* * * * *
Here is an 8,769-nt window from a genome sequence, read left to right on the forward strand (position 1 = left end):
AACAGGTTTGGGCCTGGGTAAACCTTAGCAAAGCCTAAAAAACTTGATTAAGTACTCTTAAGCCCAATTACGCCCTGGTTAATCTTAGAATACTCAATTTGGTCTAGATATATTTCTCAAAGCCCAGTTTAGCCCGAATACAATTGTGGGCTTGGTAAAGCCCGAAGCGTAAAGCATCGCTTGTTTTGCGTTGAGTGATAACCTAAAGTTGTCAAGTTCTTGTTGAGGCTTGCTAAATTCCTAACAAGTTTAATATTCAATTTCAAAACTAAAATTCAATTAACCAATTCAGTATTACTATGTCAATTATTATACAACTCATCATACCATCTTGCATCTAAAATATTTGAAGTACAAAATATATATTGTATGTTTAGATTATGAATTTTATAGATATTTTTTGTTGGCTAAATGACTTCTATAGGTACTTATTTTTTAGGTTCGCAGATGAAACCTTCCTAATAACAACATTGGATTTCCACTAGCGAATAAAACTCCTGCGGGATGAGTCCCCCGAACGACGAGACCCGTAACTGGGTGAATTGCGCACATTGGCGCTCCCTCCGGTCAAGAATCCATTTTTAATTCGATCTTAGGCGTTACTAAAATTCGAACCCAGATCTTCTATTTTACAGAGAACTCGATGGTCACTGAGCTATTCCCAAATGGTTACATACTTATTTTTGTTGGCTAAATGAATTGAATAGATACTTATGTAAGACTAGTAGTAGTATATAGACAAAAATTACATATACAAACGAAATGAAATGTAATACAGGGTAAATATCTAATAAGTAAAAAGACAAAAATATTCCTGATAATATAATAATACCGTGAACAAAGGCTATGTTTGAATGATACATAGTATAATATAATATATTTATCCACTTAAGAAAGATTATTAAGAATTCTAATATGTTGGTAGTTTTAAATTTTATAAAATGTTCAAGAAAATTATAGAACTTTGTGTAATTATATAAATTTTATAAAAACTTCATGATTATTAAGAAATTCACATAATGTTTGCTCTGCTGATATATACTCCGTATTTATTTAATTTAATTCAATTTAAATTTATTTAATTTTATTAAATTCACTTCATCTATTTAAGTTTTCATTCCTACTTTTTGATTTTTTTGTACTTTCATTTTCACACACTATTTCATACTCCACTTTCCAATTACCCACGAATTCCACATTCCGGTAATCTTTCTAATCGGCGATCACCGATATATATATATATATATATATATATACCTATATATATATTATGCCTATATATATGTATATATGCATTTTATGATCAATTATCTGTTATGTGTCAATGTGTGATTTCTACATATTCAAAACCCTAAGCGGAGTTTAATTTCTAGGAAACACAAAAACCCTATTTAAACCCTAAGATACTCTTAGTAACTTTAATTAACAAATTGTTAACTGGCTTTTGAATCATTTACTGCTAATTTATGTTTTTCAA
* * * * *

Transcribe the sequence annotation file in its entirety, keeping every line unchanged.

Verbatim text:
Here is an 8,769-nt window from a genome sequence, read left to right on the forward strand (position 1 = left end):
AACAGGTTTGGGCCTGGGTAAACCTTAGCAAAGCCTAAAAAACTTGATTAAGTACTCTTAAGCCCAATTACGCCCTGGTTAATCTTAGAATACTCAATTTGGTCTAGATATATTTCTCAAAGCCCAGTTTAGCCCGAATACAATTGTGGGCTTGGTAAAGCCCGAAGCGTAAAGCATCGCTTGTTTTGCGTTGAGTGATAACCTAAAGTTGTCAAGTTCTTGTTGAGGCTTGCTAAATTCCTAACAAGTTTAATATTCAATTTCAAAACTAAAATTCAATTAACCAATTCAGTATTACTATGTCAATTATTATACAACTCATCATACCATCTTGCATCTAAAATATTTGAAGTACAAAATATATATTGTATGTTTAGATTATGAATTTTATAGATATTTTTTGTTGGCTAAATGACTTCTATAGGTACTTATTTTTTAGGTTCGCAGATGAAACCTTCCTAATAACAACATTGGATTTCCACTAGCGAATAAAACTCCTGCGGGATGAGTCCCCCGAACGACGAGACCCGTAACTGGGTGAATTGCGCACATTGGCGCTCCCTCCGGTCAAGAATCCATTTTTAATTCGATCTTAGGCGTTACTAAAATTCGAACCCAGATCTTCTATTTTACAGAGAACTCGATGGTCACTGAGCTATTCCCAAATGGTTACATACTTATTTTTGTTGGCTAAATGAATTGAATAGATACTTATGTAAGACTAGTAGTAGTATATAGACAAAAATTACATATACAAACGAAATGAAATGTAATACAGGGTAAATATCTAATAAGTAAAAAGACAAAAATATTCCTGATAATATAATAATACCGTGAACAAAGGCTATGTTTGAATGATACATAGTATAATATAATATATTTATCCACTTAAGAAAGATTATTAAGAATTCTAATATGTTGGTAGTTTTAAATTTTATAAAATGTTCAAGAAAATTATAGAACTTTGTGTAATTATATAAATTTTATAAAAACTTCATGATTATTAAGAAATTCACATAATGTTTGCTCTGCTGATATATACTCCGTATTTATTTAATTTAATTCAATTTAAATTTATTTAATTTTATTAAATTCACTTCATCTATTTAAGTTTTCATTCCTACTTTTTGATTTTTTTGTACTTTCATTTTCACACACTATTTCATACTCCACTTTCCAATTACCCACGAATTCCACATTCCGGTAATCTTTCTAATCGGCGATCACCGATATATATATATATATATATATATATACCTATATATATATTATGCCTATATATATGTATATATGCATTTTATGATCAATTATCTGTTATGTGTCAATGTGTGATTTCTACATATTCAAAACCCTAAGCGGAGTTTAATTTCTAGGAAACACAAAAACCCTATTTAAACCCTAAGATACTCTTAGTAACTTTAATTAACAAATTGTTAACTGGCTTTTGAATCATTTACTGCTAATTTATGTTTTTCAA